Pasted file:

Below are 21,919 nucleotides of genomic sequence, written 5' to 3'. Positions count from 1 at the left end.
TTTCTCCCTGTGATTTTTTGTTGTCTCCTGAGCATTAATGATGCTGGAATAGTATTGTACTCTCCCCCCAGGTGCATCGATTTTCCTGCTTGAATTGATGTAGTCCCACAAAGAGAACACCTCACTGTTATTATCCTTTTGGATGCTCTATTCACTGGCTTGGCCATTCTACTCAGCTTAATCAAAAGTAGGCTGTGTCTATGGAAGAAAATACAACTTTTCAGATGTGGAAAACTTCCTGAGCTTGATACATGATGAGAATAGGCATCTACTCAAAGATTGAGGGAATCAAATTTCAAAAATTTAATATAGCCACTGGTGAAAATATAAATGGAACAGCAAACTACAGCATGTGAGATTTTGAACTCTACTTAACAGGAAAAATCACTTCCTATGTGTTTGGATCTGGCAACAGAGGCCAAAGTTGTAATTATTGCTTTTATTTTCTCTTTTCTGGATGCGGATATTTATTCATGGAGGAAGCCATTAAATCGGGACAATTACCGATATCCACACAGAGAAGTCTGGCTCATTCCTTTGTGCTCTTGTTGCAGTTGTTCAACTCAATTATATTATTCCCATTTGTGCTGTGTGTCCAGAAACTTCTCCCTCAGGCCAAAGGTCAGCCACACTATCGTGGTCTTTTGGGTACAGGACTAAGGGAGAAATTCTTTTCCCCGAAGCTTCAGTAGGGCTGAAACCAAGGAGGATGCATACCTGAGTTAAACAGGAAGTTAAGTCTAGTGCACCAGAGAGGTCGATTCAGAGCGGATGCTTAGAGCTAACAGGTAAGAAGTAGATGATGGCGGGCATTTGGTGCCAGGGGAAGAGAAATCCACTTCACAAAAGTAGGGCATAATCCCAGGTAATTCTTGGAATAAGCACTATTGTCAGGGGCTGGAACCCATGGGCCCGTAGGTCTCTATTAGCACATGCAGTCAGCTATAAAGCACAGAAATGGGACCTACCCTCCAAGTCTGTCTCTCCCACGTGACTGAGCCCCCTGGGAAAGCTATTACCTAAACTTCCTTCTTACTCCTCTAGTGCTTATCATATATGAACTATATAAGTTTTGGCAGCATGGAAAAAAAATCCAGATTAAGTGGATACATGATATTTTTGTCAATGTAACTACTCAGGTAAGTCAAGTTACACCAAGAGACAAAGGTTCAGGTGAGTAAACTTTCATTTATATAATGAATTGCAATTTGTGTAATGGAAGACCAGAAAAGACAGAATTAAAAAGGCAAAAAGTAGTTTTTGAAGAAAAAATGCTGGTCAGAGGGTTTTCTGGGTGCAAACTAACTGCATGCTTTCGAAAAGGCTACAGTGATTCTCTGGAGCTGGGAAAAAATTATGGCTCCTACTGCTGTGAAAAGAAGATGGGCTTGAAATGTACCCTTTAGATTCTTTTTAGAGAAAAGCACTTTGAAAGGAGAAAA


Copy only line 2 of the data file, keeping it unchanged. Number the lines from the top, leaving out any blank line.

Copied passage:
TTTCTCCCTGTGATTTTTTGTTGTCTCCTGAGCATTAATGATGCTGGAATAGTATTGTACTCTCCCCCCAGGTGCATCGATTTTCCTGCTTGAATTGATGTAGTCCCACAAAGAGAACACCTCACTGTTATTATCCTTTTGGATGCTCTATTCACTGGCTTGGCCATTCTACTCAGCTTAATCAAAAGTAGGCTGTGTCTATGGAAGAAAATACAACTTTTCAGATGTGGAAAACTTCCTGAGCTTGATACATGATGAGAATAGGCATCTACTCAAAGATTGAGGGAATCAAATTTCAAAAATTTAATATAGCCACTGGTGAAAATATAAATGGAACAGCAAACTACAGCATGTGAGATTTTGAACTCTACTTAACAGGAAAAATCACTTCCTATGTGTTTGGATCTGGCAACAGAGGCCAAAGTTGTAATTATTGCTTTTATTTTCTCTTTTCTGGATGCGGATATTTATTCATGGAGGAAGCCATTAAATCGGGACAATTACCGATATCCACACAGAGAAGTCTGGCTCATTCCTTTGTGCTCTTGTTGCAGTTGTTCAACTCAATTATATTATTCCCATTTGTGCTGTGTGTCCAGAAACTTCTCCCTCAGGCCAAAGGTCAGCCACACTATCGTGGTCTTTTGGGTACAGGACTAAGGGAGAAATTCTTTTCCCCGAAGCTTCAGTAGGGCTGAAACCAAGGAGGATGCATACCTGAGTTAAACAGGAAGTTAAGTCTAGTGCACCAGAGAGGTCGATTCAGAGCGGATGCTTAGAGCTAACAGGTAAGAAGTAGATGATGGCGGGCATTTGGTGCCAGGGGAAGAGAAATCCACTTCACAAAAGTAGGGCATAATCCCAGGTAATTCTTGGAATAAGCACTATTGTCAGGGGCTGGAACCCATGGGCCCGTAGGTCTCTATTAGCACATGCAGTCAGCTATAAAGCACAGAAATGGGACCTACCCTCCAAGTCTGTCTCTCCCACGTGACTGAGCCCCCTGGGAAAGCTATTACCTAAACTTCCTTCTTACTCCTCTAGTGCTTATCATATATGAACTATATAAGTTTTGGCAGCATGGAAAAAAAATCCAGATTAAGTGGATACATGATATTTTTGTCAATGTAACTACTCAGGTAAGTCAAGTTACACCAAGAGACAAAGGTTCAGGTGAGTAAACTTTCATTTATATAATGAATTGCAATTTGTGTAATGGAAGACCAGAAAAGACAGAATTAAAAAGGCAAAAAGTAGTTTTTGAAGAAAAAATGCTGGTCAGAGGGTTTTCTGGGTGCAAACTAACTGCATGCTTTCGAAAAGGCTACAGTGATTCTCTGGAGCTGGGAAAAAATTATGGCTCCTACTGCTGTGAAAAGAAGATGGGCTTGAAATGTACCCTTTAGATTCTTTTTAGAGAAAAGCACTTTGAAAGGAGAAAA